05 Jun June 2023 Newsletter
It’s now the start of June, and the rainy season has been over for several weeks. Temperatures are cooling off, and numbers of malaria cases are finally dropping. In the southern region of Malawi, crops are lacking due to the cyclone in February which caused flooding and mudslides. The people may face food shortages this year. But in the central region where our clinics are located, most people are busy harvesting a good maize (corn) crop. The maize is picked, dried, removed from the cob, and ground into flour. Commonly available vegetables are pumpkin leaves, mustard greens, and peas. Most families also have groundnuts (peanuts) and soya for protein. Malnutrition is not as common this time of year, so our nutrition numbers are lower, unlike the “hungry time” in February and March. But there is always a need for teaching and guidance about how families should feed their children.
“Never be lacking in zeal, but keep your spiritual fervor, serving the Lord. Be joyful in hope, patient in affliction, faithful in prayer. Share with God’s people who are in need.” Romans 12:11-12
Jean Kanyemba, the nutritionist for the Lutheran Mobile Clinic, had a recent success story to share with us about a woman named Marriam who became pregnant while still breastfeeding her eight-month-old baby daughter, Chisomo. Soon afterwards her milk dried up, cutting off baby Chisomo’s main source of nutrition. The baby refused to eat other foods and became malnourished. Marriam heard about our clinic at Thunga village, and came for help.
Chisomo was enrolled in our supplementary feeding program and her mother was advised on complimentary feeding and six food groups for children between 6 months and 2 years old to improve their nutrition status. This is critical information for mothers who are pregnant and lactating. After a month of receiving the soya and maize flour for phala (porridge), Chisomo’s weight increased from 4.6 kg to 8.9 kg! She was able to eat solid food like nsima (cooked maizemeal), pumpkin and sweet potatoes which are in season now. Marriam has started antenatal clinic and she was also advised to start family planning six weeks after giving birth.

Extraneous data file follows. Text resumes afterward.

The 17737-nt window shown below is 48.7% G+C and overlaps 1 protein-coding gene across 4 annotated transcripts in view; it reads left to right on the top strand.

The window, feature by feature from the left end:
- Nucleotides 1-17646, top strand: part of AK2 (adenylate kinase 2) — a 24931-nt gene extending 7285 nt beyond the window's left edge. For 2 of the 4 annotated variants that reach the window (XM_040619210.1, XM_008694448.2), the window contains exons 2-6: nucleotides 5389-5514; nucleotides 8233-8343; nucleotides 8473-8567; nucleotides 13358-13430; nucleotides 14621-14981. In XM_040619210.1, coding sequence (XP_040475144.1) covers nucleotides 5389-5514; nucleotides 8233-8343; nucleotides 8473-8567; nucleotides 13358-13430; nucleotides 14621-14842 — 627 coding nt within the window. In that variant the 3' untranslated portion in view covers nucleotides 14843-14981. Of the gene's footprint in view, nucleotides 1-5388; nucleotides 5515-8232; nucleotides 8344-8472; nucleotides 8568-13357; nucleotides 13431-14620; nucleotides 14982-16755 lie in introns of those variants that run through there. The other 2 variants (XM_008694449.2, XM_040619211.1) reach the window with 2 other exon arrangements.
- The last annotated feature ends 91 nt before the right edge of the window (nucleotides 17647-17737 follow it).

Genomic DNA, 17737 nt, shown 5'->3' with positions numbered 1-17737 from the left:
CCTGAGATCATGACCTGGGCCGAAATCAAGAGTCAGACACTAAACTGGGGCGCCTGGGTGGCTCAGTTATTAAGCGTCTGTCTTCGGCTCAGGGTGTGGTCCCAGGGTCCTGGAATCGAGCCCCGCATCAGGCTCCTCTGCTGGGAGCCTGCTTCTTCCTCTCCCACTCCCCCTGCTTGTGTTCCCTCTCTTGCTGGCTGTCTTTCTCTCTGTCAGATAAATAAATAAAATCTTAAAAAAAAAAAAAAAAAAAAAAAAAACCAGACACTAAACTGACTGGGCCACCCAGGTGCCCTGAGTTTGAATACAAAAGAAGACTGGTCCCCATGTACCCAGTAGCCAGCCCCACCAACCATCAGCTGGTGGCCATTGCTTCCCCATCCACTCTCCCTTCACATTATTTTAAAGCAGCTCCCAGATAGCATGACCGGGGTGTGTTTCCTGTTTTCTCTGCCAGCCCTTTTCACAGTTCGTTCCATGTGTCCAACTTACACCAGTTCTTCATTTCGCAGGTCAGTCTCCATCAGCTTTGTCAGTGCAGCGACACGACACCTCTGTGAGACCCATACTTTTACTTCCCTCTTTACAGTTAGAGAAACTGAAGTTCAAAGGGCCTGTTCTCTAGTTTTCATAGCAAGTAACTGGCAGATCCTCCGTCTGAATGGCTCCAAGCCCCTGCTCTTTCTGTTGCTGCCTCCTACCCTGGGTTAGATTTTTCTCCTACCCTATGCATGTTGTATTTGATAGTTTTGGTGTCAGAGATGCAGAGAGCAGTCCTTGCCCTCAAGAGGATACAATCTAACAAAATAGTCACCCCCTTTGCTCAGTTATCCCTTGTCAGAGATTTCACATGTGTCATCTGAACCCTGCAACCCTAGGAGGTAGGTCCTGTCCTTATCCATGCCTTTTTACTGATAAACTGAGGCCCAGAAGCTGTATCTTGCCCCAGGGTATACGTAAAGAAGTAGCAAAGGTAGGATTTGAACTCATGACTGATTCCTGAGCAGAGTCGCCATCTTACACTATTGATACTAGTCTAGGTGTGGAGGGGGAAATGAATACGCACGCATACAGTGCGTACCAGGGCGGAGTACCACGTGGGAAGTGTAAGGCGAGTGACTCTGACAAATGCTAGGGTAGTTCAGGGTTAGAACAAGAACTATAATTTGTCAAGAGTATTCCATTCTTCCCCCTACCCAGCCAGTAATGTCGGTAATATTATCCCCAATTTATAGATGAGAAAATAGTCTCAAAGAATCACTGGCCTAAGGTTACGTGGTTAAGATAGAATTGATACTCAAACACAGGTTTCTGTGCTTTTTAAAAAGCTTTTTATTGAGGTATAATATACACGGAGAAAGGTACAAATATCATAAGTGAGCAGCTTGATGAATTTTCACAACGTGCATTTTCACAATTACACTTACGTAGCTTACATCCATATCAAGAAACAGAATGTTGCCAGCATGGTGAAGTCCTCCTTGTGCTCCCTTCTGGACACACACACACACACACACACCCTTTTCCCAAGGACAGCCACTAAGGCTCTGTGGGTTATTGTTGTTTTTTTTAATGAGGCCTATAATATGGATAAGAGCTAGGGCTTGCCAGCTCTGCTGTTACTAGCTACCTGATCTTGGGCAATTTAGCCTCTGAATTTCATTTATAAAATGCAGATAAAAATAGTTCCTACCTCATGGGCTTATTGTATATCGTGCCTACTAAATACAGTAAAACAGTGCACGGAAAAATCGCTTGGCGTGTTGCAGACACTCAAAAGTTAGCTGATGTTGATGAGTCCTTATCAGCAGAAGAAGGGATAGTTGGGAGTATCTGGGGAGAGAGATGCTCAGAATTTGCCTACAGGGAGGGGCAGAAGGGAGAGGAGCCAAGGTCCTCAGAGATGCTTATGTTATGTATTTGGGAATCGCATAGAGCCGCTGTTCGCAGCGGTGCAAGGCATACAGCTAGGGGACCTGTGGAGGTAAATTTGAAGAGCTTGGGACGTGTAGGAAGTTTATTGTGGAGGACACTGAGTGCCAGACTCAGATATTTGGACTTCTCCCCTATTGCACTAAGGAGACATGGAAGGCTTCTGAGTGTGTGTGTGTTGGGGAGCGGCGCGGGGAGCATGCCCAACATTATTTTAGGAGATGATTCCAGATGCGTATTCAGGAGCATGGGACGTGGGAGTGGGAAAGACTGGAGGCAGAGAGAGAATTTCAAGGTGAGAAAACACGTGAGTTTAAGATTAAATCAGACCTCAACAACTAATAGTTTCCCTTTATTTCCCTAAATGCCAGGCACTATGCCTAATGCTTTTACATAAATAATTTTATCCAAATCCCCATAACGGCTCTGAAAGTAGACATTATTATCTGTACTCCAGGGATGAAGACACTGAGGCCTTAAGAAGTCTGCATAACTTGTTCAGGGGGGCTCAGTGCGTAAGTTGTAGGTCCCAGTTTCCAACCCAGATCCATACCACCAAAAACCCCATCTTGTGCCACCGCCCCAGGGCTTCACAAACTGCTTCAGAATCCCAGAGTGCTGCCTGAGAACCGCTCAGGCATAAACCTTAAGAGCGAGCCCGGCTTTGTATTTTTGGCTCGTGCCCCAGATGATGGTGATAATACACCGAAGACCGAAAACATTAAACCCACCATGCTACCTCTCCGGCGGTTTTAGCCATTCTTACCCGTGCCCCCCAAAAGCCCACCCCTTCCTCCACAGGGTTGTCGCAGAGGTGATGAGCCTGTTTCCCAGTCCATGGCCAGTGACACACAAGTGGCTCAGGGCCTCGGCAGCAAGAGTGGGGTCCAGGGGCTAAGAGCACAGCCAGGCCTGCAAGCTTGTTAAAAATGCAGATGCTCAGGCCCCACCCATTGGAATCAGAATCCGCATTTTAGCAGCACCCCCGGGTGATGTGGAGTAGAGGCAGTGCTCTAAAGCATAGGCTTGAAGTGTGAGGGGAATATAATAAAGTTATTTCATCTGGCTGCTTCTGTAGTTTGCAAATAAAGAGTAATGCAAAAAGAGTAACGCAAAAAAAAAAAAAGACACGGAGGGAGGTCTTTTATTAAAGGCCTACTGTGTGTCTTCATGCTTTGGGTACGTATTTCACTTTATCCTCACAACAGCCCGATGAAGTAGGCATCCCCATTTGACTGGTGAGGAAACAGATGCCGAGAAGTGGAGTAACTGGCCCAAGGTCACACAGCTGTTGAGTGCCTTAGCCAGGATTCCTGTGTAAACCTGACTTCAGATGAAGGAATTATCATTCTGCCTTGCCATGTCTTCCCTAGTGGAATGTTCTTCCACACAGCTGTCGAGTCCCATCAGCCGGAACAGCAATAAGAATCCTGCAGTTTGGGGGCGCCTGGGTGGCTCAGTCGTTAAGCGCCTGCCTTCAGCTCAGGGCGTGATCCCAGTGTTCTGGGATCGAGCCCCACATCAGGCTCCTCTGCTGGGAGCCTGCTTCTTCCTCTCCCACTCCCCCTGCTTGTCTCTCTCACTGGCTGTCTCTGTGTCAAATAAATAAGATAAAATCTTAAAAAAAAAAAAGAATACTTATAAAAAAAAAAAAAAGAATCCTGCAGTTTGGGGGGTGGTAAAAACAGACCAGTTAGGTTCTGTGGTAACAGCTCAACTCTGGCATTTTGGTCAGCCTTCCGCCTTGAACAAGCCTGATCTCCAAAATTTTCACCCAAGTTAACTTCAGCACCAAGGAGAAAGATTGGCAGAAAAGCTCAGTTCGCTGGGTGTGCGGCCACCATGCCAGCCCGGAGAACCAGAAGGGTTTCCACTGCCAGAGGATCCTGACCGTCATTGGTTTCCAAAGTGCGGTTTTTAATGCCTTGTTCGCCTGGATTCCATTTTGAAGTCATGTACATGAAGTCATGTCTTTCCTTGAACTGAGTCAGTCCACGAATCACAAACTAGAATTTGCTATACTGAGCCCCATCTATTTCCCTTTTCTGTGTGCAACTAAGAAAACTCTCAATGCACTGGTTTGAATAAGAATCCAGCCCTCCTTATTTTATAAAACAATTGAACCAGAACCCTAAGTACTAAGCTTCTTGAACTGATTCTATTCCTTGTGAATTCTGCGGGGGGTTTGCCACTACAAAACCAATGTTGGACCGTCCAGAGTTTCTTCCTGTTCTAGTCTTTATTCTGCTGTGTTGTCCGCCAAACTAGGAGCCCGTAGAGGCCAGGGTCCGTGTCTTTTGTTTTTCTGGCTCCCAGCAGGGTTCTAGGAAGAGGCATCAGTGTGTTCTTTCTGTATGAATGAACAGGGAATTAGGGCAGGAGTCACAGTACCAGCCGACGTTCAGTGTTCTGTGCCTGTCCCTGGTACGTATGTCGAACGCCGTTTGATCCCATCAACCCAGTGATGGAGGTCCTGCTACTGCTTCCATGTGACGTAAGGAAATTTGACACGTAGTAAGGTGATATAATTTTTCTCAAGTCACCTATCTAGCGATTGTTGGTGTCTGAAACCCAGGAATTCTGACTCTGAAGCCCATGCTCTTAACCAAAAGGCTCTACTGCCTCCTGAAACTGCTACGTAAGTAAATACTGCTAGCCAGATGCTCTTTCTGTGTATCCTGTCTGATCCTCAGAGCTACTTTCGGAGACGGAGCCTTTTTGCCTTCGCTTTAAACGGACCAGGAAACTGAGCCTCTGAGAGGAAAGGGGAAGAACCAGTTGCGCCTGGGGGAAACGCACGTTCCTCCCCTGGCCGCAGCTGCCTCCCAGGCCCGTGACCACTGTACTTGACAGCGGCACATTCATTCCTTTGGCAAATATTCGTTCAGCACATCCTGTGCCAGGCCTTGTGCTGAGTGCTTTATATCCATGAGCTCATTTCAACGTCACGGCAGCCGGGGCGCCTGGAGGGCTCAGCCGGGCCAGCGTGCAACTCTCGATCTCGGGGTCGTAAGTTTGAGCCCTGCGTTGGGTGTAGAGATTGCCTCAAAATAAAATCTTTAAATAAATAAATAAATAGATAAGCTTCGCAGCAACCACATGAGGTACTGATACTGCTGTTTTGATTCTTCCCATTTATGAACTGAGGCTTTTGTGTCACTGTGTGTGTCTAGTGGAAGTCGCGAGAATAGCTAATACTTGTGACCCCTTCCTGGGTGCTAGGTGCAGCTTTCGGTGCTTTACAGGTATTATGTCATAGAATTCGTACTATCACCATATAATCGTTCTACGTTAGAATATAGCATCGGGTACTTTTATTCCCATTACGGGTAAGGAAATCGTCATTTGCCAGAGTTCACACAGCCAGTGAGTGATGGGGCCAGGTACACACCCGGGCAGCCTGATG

Another bit of good news from our Msambo clinic in Malawi concerns our program for disabled children who are transported to get physical therapy. Violet Chikwatu, Nurse in Charge, says that all of the children being helped have shown improvement in their strength and mobility. A little boy named Newa, who had problems using his legs a year ago as a one-year-old baby, can now walk with some support. Now Kingdom Workers’ staff are willing to enlist members at Msambo church for training to do additional therapy at home with families. We pray that after the busy harvest season, volunteers will be available to help with this.
In Lusaka, Zambia, the Clinic Administrator of the Lutheran Rural Health Center, Alisad Banda, is happy to report he has a new office on the grounds of the Lutheran Seminary. Previously his small office was in a building shared with the LCCA (Lutheran Church of Central Africa) Zambia. and he’d have to leave whenever there was a meeting in their conference room. But there was an unused 2 room house on campus which we were allowed to remodel into a clean, spacious office and bathroom for CAMM’s administrative use. Alisad can now do his office work in a quiet place where he can hold his own meetings with visitors.
Another development at our Mwembezhi clinic, outside of Lusaka, is that there has been a need to add a fence around the buildings to keep out local goats and cattle that often wander onto the compound. Thanks to some generous donors, we now have the funding to build a chain link fence around the compound, to prevent access to animals and create a more secure area at night. We are very thankful for everyone who has a part in making the Central Africa Medical Mission work possible. In Paul’s words from 1 Cor 3:9, “We are coworkers in God’s service.” Prayers are continually heard and answered. People are healed and encouraged in their faith. Jesus is glorified and his work carries on in Africa.
Your sister in Christ,
Beth Evans, CAMM Nurse Advisor